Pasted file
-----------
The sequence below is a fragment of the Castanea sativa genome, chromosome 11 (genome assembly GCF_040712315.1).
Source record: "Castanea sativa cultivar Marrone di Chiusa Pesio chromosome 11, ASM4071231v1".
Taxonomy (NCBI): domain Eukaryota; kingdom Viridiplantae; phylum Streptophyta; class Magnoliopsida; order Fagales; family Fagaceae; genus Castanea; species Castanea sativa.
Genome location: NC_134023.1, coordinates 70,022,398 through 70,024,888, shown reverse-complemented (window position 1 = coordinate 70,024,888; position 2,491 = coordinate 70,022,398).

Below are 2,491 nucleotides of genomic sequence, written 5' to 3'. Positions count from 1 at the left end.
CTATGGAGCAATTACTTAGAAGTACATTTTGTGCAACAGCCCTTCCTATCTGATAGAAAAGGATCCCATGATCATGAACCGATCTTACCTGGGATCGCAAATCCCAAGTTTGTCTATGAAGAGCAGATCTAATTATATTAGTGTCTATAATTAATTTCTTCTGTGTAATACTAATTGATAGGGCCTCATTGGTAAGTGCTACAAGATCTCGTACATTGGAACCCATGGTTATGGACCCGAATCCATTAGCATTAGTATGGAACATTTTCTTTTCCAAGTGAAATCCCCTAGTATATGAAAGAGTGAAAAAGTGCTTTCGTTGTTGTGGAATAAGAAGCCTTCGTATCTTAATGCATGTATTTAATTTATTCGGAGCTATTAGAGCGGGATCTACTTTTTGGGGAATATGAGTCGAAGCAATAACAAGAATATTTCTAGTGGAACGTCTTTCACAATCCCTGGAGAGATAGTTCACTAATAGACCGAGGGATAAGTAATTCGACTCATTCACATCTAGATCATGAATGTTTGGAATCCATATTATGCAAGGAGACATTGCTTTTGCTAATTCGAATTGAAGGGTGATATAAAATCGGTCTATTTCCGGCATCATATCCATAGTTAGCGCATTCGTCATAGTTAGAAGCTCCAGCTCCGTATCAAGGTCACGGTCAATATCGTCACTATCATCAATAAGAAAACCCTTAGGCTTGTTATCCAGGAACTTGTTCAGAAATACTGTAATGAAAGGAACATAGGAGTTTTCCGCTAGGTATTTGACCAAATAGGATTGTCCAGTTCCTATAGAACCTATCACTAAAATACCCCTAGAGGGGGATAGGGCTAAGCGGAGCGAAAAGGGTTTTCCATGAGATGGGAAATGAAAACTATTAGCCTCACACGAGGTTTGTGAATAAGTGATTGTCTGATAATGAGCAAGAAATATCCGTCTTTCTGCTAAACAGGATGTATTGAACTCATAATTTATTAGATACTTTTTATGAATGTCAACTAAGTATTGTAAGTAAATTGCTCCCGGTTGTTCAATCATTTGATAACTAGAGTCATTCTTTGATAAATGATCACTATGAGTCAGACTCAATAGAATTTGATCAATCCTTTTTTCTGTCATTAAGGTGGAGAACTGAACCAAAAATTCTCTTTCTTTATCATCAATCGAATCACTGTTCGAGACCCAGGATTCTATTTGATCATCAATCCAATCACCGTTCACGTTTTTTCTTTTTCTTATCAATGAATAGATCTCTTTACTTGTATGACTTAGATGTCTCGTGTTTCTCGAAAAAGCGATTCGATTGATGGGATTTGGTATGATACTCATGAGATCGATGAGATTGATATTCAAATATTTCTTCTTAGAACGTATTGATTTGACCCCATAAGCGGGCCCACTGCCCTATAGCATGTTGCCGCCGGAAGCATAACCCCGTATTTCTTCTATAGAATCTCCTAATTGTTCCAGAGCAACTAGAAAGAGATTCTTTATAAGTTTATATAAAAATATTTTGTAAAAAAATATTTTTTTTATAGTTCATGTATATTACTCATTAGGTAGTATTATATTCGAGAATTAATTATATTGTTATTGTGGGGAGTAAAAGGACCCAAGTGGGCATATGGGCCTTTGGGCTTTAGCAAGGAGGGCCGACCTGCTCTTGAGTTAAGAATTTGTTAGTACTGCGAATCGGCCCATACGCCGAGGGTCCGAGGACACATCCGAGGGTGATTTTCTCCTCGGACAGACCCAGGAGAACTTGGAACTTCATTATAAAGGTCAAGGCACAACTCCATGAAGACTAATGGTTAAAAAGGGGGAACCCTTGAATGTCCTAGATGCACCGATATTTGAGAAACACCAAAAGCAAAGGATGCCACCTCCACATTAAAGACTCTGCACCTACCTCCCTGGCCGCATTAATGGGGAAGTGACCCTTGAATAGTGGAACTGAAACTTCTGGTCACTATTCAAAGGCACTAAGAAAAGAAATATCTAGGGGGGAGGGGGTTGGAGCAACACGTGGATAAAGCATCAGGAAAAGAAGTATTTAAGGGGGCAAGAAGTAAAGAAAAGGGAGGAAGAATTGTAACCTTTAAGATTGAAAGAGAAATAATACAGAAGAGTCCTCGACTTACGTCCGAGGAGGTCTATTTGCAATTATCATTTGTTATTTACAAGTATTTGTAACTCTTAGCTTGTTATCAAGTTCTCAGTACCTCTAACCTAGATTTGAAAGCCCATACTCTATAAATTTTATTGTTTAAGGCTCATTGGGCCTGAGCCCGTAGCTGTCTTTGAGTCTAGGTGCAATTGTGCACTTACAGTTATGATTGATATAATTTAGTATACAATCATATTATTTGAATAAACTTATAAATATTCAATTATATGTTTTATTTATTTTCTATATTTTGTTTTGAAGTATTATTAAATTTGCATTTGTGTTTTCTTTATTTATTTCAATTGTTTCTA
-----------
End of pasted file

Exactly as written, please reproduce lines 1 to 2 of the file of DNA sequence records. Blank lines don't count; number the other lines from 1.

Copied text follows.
The sequence below is a fragment of the Castanea sativa genome, chromosome 11 (genome assembly GCF_040712315.1).
Source record: "Castanea sativa cultivar Marrone di Chiusa Pesio chromosome 11, ASM4071231v1".